History is woven into the fabric of Northern Kentucky’s culture, with historic neighborhoods, homes and businesses dotted throughout the region.
From landmarks like the Roebling Bridge to neighborhoods like the East Row in Newport and the Licking Riverside District in Covington, there’s plenty of history to be found in NKY. There is also lots of infrastructure working to keep that history alive.
So we were wondering: What makes something historic?
“Anything over the age of 50 years can be considered historic,” said Covington’s Historic Preservation Officer Kaitlin Bryan.
Bryan said the state conducts a “cultural resource inventory” every 10 years to verify that the historical buildings still have “historic fabrics.” The verification process includes ensuring details like original trim and ornamental molding, known as cornice, remain intact.
Covington has seven historic preservation overlay zones, Bryan said, which are historic districts voted on by the Kenton County Planning and Zoning Commission.
These zones are “designated areas to preserve because of their unique architectural style, scale, and details or because of being a part of a square, park, or area of cultural, historical, or architectural importance to the city,” per the City of Covington’s website.
National Historic Landmarks, including the Daniel C. Beard home and the Roebling Bridge, can also be spotted throughout the region. These landmarks are designated by the U.S. Secretary of the Interior due to their “exceptional value or quality in illustrating or interpreting the heritage of the United States,” according to the Kentucky Heritage Council.
That designation makes the landmarks eligible for state and federal tax credit projects, Bryan said.
Newport’s Buena Vista Neighborhood has recently been attempting to get local historic designations, but has run into some difficulties. Though the neighborhood is already a National Historic District, it needs local designation for complete protection.
“The designation of a local historic district helps stabilize and improve property values, foster civic pride, and encourage development that remains sensitive to the area’s history and needs,” Newport’s Historic Preservation Officer Scott Clark said at a Newport commission meeting earlier this year.
According to Clark, the local designation allows the city to guide homeowners in preservation efforts, prevent “inappropriate” exterior changes, and halt unnecessary demolitions that may threaten the neighborhood’s structural integrity.
Though city officials said they are on board with the idea, Newport Manager Tom Fromme said in a June Newport commission meeting they had encountered some technical issues they must address before anything can move forward.
“We found out that we need to add additional steps, and so it’s not as simple as just saying we’re going to take these regulations, and we’re going to take it in front of HP (historic preservation) for approval,” Fromme said.
The project was supposed to be presented in front of the Newport Historic Preservation Commission on May 24, but that meeting couldn’t take place with the lack of guidelines for the district that the city needs to set.
Fromme said at their May 22 meeting that they had signed a contract with the company Compass to work on guidelines for the new district and fix existing procedures that the city “never had the resources to deal with” previously. He said they had to create new regulations instead of copying existing ones from the East Row Historic District.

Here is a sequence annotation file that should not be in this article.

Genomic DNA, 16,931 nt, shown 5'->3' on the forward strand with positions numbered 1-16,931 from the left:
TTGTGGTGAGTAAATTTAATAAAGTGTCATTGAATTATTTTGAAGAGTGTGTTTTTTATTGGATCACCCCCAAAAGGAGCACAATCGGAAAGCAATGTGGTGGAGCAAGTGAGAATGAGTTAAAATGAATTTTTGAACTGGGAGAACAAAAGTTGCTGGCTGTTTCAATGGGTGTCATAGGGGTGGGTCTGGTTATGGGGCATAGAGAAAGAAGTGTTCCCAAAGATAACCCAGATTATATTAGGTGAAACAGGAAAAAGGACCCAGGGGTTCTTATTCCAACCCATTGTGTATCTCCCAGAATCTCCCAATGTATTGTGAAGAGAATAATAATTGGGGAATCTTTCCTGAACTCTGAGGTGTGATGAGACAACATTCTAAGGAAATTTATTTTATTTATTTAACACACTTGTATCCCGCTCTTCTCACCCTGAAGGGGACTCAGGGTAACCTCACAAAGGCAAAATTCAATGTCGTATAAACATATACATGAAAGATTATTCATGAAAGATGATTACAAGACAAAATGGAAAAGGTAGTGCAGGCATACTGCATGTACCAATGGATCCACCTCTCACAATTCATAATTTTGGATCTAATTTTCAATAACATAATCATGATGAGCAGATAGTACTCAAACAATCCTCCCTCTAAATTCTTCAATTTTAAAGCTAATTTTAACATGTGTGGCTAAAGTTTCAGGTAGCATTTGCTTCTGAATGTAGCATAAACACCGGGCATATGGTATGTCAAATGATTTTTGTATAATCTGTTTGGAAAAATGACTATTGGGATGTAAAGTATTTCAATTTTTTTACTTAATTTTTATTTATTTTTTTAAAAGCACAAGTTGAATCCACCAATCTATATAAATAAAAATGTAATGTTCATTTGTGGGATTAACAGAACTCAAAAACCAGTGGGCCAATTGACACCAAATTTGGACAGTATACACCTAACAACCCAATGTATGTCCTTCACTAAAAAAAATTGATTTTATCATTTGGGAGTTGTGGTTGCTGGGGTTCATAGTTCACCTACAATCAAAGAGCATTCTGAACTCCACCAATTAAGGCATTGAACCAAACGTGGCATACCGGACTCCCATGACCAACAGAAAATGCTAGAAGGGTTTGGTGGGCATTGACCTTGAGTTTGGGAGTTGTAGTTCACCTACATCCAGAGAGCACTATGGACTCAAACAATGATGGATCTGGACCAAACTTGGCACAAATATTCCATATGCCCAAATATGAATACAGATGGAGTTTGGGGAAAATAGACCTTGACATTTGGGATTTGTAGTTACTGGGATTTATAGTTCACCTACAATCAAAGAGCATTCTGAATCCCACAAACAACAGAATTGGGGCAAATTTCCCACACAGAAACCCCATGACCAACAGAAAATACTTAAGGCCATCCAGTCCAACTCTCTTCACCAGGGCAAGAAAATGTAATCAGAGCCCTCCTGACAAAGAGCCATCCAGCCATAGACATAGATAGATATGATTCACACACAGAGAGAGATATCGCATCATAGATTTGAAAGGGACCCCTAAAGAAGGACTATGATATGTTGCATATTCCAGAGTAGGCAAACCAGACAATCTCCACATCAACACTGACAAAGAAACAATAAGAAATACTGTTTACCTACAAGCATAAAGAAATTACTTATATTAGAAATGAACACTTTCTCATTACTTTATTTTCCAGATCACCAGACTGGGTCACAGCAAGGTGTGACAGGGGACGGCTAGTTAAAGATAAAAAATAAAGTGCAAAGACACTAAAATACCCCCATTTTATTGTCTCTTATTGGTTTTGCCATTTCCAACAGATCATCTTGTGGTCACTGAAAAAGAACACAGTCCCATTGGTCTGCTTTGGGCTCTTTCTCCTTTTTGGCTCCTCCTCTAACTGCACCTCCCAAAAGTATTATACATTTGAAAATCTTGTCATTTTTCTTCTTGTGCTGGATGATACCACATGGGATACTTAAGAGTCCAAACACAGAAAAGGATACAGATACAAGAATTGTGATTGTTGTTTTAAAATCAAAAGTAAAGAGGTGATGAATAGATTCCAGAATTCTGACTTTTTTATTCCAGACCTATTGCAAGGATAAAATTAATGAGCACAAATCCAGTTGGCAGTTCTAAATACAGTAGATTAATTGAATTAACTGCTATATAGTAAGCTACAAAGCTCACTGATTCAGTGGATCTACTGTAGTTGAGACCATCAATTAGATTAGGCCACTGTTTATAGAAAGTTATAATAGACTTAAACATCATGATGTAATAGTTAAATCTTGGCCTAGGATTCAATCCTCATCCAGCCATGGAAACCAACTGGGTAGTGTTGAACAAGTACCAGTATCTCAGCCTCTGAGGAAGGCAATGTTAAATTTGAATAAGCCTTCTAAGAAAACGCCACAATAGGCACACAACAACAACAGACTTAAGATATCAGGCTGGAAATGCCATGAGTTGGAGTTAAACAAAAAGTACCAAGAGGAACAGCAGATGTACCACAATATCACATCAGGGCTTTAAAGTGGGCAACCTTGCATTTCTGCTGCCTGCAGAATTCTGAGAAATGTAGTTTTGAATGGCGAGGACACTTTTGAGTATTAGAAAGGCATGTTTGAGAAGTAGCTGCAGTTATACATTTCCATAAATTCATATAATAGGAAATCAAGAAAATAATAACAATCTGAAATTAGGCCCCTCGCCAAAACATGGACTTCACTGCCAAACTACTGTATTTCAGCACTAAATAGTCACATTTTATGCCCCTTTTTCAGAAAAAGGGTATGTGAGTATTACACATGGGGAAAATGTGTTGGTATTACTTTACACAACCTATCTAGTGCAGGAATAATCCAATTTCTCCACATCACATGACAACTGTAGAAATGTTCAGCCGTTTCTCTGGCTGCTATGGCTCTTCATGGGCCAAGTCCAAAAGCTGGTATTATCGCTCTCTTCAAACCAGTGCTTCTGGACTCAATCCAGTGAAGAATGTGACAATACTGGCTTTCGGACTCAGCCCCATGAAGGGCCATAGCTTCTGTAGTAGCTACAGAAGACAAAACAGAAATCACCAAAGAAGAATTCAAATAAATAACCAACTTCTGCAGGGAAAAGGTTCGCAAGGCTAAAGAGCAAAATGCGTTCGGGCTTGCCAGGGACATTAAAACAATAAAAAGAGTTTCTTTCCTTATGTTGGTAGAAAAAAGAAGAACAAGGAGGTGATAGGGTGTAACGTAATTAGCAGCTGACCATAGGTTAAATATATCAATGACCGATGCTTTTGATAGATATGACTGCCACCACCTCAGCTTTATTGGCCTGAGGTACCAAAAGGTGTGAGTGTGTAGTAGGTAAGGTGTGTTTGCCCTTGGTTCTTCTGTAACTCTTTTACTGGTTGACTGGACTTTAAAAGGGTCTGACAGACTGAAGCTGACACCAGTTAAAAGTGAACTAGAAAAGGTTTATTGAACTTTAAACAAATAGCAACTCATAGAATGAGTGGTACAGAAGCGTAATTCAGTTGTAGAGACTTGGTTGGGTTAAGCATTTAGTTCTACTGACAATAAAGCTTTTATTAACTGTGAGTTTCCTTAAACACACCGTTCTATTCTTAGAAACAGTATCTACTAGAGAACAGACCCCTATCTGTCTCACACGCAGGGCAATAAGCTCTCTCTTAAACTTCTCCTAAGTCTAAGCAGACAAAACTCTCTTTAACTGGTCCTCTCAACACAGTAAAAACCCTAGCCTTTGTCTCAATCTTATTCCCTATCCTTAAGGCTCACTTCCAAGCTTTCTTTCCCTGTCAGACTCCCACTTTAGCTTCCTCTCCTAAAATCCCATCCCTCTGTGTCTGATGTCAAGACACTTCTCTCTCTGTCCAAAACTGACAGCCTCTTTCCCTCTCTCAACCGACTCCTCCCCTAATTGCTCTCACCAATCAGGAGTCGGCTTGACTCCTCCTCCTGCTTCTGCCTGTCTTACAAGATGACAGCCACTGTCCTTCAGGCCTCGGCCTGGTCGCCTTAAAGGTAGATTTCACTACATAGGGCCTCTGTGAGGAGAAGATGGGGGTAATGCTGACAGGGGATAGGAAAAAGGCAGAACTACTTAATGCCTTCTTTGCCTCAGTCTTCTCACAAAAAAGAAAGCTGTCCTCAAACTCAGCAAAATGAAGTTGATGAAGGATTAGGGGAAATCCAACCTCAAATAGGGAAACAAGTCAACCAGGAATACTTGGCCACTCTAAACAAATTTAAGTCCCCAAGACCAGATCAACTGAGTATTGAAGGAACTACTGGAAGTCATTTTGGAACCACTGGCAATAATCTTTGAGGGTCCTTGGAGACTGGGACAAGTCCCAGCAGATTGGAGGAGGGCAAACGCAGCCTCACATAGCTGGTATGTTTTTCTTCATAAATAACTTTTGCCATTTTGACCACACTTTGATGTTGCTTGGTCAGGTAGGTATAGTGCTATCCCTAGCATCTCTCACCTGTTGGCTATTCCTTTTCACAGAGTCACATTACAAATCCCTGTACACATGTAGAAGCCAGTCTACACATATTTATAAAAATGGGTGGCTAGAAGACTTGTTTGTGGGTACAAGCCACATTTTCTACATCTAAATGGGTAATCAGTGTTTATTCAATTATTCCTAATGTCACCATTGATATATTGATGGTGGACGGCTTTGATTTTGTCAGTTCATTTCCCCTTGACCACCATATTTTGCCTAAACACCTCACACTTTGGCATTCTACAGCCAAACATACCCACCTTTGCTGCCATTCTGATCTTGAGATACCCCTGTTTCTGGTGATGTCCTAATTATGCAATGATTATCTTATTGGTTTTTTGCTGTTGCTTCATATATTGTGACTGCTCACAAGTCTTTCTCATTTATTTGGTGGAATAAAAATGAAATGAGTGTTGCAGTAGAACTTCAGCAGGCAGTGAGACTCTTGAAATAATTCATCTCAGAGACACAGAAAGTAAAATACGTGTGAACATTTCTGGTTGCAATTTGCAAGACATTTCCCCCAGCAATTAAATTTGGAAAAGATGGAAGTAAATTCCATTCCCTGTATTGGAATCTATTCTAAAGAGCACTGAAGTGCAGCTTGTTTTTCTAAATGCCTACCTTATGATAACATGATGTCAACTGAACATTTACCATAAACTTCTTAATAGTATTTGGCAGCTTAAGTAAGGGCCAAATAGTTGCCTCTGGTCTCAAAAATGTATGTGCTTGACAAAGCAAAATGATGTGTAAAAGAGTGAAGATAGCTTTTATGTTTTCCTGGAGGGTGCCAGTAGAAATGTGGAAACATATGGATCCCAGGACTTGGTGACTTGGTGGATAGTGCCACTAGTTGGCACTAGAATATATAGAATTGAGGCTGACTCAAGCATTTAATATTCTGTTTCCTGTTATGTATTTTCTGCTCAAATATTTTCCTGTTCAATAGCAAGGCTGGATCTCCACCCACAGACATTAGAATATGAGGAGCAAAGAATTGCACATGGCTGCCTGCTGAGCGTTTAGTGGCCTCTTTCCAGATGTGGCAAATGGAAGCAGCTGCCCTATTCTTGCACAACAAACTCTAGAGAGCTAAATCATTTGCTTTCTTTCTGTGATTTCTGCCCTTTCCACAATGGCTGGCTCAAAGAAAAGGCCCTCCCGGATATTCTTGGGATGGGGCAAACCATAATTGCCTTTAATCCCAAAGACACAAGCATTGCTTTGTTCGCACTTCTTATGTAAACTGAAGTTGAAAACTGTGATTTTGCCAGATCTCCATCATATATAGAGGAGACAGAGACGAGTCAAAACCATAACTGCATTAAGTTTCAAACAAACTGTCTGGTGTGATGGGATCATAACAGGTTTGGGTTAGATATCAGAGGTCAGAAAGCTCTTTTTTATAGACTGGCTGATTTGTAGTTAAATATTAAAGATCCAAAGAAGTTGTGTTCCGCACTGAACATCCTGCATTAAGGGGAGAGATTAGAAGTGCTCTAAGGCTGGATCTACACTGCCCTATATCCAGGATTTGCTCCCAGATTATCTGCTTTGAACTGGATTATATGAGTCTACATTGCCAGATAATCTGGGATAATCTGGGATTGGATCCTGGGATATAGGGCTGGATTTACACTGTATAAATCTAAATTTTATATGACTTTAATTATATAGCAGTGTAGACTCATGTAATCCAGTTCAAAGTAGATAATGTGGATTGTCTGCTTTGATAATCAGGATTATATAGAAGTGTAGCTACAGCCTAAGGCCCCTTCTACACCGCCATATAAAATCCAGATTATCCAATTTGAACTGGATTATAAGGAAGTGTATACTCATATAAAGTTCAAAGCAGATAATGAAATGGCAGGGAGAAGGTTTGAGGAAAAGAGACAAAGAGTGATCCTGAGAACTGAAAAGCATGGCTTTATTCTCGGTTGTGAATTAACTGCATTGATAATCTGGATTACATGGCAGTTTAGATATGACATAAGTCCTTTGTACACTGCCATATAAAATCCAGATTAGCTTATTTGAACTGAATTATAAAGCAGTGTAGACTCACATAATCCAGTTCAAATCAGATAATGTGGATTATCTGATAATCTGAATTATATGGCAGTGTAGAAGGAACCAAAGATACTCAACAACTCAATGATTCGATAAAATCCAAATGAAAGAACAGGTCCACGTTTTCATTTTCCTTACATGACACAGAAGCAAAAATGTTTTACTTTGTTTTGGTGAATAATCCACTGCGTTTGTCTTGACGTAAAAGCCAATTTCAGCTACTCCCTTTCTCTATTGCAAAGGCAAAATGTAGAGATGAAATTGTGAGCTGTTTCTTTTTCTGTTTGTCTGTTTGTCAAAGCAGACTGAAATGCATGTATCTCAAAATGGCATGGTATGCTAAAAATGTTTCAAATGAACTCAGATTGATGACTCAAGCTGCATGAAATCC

“That’s an established district (East Row) that’s much older and has been operating for many, many, many years, and it would not be the right move to take those regs and try to just superimpose those over on the west end,” Fromme said.
Once the city gets the regulations in effect, Fromme said they also must create an overlay through planning and zoning. He said the question of how someone would know they are buying a home in a historic district came up in a conversation during the process, which is where the overlay comes in.
“We need to have an overlay on zoning to show that this is located in a historic district, so there are extra rules than regular zoning,” Fromme said. “It also gives us a legal ability to impose those rules to enforce them.”
Fromme said the city’s goal is to have the new regulations and zoning done by the end of the year. In the meantime, he said he had issued a moratorium on demolitions in the west end.
“It creates a sense of community and stewardship. You know, people are making a choice to live in those neighborhoods, knowing that they have to follow these rules to keep up you know, the aesthetics that we’ve been trying to protect and preserve for over 100 years,” said Bryan.
Bryan said keeping up these historic aesthetics can be difficult and expensive. Multiple programs are in place to help historic property owners, occupants and potential buyers.
Finding contractors with the skills to work on historic buildings can be difficult, and Bryan said multiple local programs are focusing on solving this issue.
One such program is through the Building Industry Association of Northern Kentucky. Last year, the group, which aims to teach a new generation of construction workers the skills required to restore historic buildings, leased the former Colonial Inn motel in Covington, a historic building the city bought in 2016.
The space acts as a laboratory serving as a hands-on classroom where students can learn how to restore historic buildings.
“We’re trying to build the workforce in Northern Kentucky to get those qualified contractors into the workforce,” said Bryan. “It’s kind of a dying art. A lot of the guys that do it are really old and it’s a generational business that they’ve been in. So we’ve definitely seen a decline in craftsmanship.”